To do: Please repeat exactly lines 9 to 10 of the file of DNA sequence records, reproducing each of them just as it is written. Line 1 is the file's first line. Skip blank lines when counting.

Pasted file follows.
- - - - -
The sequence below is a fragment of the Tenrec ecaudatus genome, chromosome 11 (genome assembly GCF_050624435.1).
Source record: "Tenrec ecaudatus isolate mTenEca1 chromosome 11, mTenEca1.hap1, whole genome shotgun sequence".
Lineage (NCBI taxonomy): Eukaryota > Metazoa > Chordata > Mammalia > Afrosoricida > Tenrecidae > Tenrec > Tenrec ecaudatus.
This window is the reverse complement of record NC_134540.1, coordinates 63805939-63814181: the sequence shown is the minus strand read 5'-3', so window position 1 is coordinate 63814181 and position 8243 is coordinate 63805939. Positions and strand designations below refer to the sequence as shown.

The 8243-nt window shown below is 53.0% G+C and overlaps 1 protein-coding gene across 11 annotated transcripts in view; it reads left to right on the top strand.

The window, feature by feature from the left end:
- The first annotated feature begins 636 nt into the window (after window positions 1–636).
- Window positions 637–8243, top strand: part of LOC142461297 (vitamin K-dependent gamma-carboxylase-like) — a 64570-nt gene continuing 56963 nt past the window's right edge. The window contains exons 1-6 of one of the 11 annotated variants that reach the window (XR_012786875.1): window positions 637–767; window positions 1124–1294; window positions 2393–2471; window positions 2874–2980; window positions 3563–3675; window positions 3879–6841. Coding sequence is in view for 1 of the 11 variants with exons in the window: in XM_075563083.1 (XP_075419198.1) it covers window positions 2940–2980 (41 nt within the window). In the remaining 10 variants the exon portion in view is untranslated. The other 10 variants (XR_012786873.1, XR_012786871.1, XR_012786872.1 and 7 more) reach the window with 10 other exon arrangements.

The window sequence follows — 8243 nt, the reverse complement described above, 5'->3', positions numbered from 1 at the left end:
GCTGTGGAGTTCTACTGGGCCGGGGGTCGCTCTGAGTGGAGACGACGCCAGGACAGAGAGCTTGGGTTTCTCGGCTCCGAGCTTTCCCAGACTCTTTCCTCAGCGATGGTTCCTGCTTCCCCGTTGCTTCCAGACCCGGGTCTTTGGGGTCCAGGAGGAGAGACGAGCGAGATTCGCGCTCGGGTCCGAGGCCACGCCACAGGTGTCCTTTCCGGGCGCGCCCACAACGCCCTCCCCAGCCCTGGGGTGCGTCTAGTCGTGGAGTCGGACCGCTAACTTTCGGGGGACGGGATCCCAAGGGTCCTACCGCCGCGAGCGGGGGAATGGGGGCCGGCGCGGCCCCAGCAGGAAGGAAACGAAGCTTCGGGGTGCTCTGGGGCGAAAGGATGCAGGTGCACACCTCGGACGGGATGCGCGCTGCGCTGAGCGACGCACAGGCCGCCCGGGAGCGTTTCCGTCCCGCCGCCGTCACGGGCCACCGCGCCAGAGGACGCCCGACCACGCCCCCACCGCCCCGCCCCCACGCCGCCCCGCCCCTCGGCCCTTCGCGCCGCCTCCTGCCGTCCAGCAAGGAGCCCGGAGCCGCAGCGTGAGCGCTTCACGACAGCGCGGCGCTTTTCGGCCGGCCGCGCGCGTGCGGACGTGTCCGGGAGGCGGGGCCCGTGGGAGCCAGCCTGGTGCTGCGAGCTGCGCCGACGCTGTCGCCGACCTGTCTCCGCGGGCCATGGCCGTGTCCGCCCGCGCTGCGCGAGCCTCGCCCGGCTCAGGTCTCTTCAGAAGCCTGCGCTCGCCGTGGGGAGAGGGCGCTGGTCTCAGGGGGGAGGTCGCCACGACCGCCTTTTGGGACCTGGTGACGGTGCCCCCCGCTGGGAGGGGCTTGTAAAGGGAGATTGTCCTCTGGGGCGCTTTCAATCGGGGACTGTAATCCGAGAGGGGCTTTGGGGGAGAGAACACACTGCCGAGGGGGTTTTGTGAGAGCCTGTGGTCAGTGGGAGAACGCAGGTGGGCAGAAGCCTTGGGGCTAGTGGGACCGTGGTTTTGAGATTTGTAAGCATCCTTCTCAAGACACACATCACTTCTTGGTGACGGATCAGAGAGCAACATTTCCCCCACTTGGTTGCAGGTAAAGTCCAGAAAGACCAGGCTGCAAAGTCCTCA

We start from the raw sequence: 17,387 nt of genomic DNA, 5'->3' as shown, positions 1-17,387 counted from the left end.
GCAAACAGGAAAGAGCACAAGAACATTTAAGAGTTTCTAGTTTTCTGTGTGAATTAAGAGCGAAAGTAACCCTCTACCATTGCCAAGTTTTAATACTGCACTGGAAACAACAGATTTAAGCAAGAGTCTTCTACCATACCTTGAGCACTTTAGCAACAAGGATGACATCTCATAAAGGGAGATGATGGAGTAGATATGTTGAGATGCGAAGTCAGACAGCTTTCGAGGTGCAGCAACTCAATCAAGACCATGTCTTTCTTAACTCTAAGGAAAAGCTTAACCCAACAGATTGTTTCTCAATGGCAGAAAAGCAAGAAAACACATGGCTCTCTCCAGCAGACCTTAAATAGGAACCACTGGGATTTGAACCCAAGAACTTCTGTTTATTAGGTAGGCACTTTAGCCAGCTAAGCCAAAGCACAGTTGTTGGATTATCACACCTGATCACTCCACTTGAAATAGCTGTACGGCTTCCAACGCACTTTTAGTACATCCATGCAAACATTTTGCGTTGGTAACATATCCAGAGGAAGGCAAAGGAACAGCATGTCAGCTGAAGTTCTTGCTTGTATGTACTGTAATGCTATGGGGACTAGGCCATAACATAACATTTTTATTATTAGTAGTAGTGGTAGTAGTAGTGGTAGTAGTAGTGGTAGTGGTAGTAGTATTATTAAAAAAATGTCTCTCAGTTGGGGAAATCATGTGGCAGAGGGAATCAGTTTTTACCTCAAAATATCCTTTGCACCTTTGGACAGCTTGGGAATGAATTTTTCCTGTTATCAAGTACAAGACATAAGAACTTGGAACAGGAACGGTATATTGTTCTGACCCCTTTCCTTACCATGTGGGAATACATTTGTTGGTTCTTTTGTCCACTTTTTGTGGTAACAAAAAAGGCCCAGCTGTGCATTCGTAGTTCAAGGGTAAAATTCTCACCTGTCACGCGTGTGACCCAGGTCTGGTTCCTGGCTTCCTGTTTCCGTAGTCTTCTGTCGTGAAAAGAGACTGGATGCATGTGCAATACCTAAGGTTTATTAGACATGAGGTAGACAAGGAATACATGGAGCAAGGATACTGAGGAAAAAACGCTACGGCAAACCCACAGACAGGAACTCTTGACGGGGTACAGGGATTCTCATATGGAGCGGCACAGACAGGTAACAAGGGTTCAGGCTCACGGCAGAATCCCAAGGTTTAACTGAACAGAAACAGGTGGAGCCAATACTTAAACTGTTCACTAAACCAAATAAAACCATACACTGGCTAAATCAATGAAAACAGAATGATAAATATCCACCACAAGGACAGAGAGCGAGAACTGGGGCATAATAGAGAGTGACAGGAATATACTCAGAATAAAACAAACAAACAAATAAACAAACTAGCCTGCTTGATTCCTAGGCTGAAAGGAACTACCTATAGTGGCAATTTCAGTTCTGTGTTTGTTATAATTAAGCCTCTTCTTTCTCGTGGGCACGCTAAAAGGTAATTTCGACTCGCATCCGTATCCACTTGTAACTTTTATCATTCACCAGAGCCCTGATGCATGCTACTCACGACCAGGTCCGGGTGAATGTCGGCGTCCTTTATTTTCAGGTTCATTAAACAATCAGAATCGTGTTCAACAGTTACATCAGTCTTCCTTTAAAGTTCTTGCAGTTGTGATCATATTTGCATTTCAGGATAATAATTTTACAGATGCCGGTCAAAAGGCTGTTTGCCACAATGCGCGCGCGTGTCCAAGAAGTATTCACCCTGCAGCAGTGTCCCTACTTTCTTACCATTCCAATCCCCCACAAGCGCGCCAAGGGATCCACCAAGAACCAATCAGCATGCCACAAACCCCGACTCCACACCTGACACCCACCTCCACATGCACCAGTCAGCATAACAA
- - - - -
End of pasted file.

The window sequence follows — 8243 nt, the reverse complement described above, 5'->3', positions numbered from 1 at the left end:
GCTGTGGAGTTCTACTGGGCCGGGGGTCGCTCTGAGTGGAGACGACGCCAGGACAGAGAGCTTGGGTTTCTCGGCTCCGAGCTTTCCCAGACTCTTTCCTCAGCGATGGTTCCTGCTTCCCCGTTGCTTCCAGACCCGGGTCTTTGGGGTCCAGGAGGAGAGACGAGCGAGATTCGCGCTCGGGTCCGAGGCCACGCCACAGGTGTCCTTTCCGGGCGCGCCCACAACGCCCTCCCCAGCCCTGGGGTGCGTCTAGTCGTGGAGTCGGACCGCTAACTTTCGGGGGACGGGATCCCAAGGGTCCTACCGCCGCGAGCGGGGGAATGGGGGCCGGCGCGGCCCCAGCAGGAAGGAAACGAAGCTTCGGGGTGCTCTGGGGCGAAAGGATGCAGGTGCACACCTCGGACGGGATGCGCGCTGCGCTGAGCGACGCACAGGCCGCCCGGGAGCGTTTCCGTCCCGCCGCCGTCACGGGCCACCGCGCCAGAGGACGCCCGACCACGCCCCCACCGCCCCGCCCCCACGCCGCCCCGCCCCTCGGCCCTTCGCGCCGCCTCCTGCCGTCCAGCAAGGAGCCCGGAGCCGCAGCGTGAGCGCTTCACGACAGCGCGGCGCTTTTCGGCCGGCCGCGCGCGTGCGGACGTGTCCGGGAGGCGGGGCCCGTGGGAGCCAGCCTGGTGCTGCGAGCTGCGCCGACGCTGTCGCCGACCTGTCTCCGCGGGCCATGGCCGTGTCCGCCCGCGCTGCGCGAGCCTCGCCCGGCTCAGGTCTCTTCAGAAGCCTGCGCTCGCCGTGGGGAGAGGGCGCTGGTCTCAGGGGGGAGGTCGCCACGACCGCCTTTTGGGACCTGGTGACGGTGCCCCCCGCTGGGAGGGGCTTGTAAAGGGAGATTGTCCTCTGGGGCGCTTTCAATCGGGGACTGTAATCCGAGAGGGGCTTTGGGGGAGAGAACACACTGCCGAGGGGGTTTTGTGAGAGCCTGTGGTCAGTGGGAGAACGCAGGTGGGCAGAAGCCTTGGGGCTAGTGGGACCGTGGTTTTGAGATTTGTAAGCATCCTTCTCAAGACACACATCACTTCTTGGTGACGGATCAGAGAGCAACATTTCCCCCACTTGGTTGCAGGTAAAGTCCAGAAAGACCAGGCTGCAAAGTCCTCA